22 Democratic Senators sent a letter to Harry Reid, authored by Sen. Tom Udall (D-NM), asking for a floor vote on a climate bill this year. And what’s interesting about this is not just the existence of such a letter, but who signed it.
Tom Udall (N.M.), Jeanne Shaheen (N.H.), Michael Bennet (Colo.), Kay Hagan (N.C.), Ron Wyden (Ore.), Mark Begich (Alaska), Sherrod Brown (Ohio), Tom Harkin (Iowa), Tom Carper (Del.), Mark Udall (Colo.), Al Franken (Minn.), Debbie Stabenow (Mich.), Jeff Merkley (Ore.), Patty Murray (Wash.), Ted Kaufman (Del.), Ronald Burris (Ill.), Bob Casey Jr. (Pa.), Mark Warner (Va.), Maria Cantwell (Wash.), Arlen Specter (Pa.), Jon Tester (Mont.), Amy Klobuchar (Minn.)
As Dave Roberts notes, this coalition includes “several crucial moderates and fence-sitters, including Casey, Begich, Tester, Stabenow, and Cantwell. This is a positive sign that, divisions aside, real appetite remains in the Democratic caucus for tackling this issue.”
However, that appetite is not universal. Udall’s New Mexico colleague Jeff Bingaman, for example, would rather the Senate pass his weak energy bill and be done with it.
But at the same time, Energy and Natural Resources Committee Chairman Jeff Bingaman and Democratic Policy Committee chair Byron Dorgan have been fiercely lobbying Senate Majority Leader Harry Reid to take up the energy-only bill approved by the energy committee last June. The two met with Reid last week to argue for their legislation, which includes no cap on greenhouse gas emissions.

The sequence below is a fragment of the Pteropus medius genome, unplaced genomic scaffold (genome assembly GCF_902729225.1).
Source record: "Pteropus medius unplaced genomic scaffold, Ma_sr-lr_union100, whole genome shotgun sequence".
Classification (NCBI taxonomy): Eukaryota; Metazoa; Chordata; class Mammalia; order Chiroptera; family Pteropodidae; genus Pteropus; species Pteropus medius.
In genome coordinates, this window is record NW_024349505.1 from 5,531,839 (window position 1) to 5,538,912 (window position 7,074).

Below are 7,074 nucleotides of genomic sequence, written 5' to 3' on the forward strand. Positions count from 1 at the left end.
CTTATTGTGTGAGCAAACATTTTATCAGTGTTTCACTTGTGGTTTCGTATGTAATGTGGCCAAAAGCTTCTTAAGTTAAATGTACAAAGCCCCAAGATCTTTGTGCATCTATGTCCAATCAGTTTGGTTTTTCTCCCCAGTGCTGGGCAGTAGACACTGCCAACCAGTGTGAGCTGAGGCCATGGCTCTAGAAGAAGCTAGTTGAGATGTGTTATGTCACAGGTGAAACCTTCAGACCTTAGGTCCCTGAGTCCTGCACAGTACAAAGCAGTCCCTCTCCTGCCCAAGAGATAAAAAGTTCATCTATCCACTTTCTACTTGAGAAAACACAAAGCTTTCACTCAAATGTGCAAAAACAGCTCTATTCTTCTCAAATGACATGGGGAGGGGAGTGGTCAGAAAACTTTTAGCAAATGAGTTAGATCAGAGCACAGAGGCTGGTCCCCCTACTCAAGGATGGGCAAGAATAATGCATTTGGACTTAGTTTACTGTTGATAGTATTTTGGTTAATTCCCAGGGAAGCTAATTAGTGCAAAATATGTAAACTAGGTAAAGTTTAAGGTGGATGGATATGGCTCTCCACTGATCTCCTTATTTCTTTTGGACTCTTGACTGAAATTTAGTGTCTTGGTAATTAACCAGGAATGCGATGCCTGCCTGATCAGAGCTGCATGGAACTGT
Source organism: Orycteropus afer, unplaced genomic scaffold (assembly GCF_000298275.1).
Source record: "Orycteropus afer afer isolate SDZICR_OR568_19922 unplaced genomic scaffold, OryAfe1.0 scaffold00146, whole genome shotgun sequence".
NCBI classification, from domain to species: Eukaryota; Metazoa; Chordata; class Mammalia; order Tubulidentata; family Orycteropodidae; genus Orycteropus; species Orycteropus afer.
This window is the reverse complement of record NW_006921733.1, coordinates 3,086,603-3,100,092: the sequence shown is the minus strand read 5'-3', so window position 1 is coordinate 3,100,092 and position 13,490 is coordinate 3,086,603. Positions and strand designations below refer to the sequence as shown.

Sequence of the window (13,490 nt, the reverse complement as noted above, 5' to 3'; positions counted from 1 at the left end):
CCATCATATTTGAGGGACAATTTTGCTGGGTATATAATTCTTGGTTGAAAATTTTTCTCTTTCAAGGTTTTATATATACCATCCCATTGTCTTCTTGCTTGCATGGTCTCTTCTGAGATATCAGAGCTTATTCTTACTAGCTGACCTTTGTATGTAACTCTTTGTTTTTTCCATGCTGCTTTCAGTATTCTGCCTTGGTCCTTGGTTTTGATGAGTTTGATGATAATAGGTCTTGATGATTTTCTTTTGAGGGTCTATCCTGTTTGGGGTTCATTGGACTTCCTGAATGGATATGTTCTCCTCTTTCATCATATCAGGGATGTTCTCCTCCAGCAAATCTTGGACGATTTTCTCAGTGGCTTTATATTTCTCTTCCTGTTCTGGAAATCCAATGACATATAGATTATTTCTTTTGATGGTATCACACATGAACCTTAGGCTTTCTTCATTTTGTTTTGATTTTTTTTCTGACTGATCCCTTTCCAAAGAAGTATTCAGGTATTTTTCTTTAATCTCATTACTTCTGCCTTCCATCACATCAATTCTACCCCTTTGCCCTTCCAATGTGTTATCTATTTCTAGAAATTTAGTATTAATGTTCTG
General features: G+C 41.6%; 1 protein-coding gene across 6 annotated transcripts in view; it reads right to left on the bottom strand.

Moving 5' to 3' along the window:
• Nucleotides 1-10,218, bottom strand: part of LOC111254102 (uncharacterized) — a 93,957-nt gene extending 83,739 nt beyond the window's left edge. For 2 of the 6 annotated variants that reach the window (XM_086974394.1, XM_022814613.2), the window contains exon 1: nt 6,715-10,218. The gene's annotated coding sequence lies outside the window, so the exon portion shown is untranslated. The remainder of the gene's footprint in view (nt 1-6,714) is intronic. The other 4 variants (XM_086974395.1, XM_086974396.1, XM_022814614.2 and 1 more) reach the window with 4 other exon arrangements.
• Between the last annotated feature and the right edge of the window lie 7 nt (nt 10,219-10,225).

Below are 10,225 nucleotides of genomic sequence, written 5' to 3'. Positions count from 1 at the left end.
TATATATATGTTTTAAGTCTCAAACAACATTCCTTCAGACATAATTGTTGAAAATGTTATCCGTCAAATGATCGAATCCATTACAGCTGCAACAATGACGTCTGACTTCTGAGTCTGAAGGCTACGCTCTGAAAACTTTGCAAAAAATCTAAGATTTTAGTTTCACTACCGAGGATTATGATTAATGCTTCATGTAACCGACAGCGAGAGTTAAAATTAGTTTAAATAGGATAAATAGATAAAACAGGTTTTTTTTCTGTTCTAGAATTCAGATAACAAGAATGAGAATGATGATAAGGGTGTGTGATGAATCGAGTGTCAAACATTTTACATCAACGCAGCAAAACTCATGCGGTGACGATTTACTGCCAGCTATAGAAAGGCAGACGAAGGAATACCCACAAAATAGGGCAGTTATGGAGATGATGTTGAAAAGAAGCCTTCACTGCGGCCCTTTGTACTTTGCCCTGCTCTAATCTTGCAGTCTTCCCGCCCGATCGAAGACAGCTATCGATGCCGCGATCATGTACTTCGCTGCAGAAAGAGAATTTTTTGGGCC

On Monday, Reid said no decisions have been on how to move forward.
“I’ve got lots of options on energy and I’m going to try to work it through with Bingaman and Kerry,” said Reid.
Obviously, there won’t be much support from Republicans on this (though Lindsey Graham appears to be hanging on at the moment), so figuring out the Bingaman/Kerry rift is crucial. But my guess is that any compromise would include Bingaman’s bill passed out of the Senate Natural Resources Committee last year and the Kerry-Graham-Lieberman staggered cap on carbon, along with a pre-emption of the EPA and state efforts to regulate greenhouse gases, resulting in something hardly worth passing.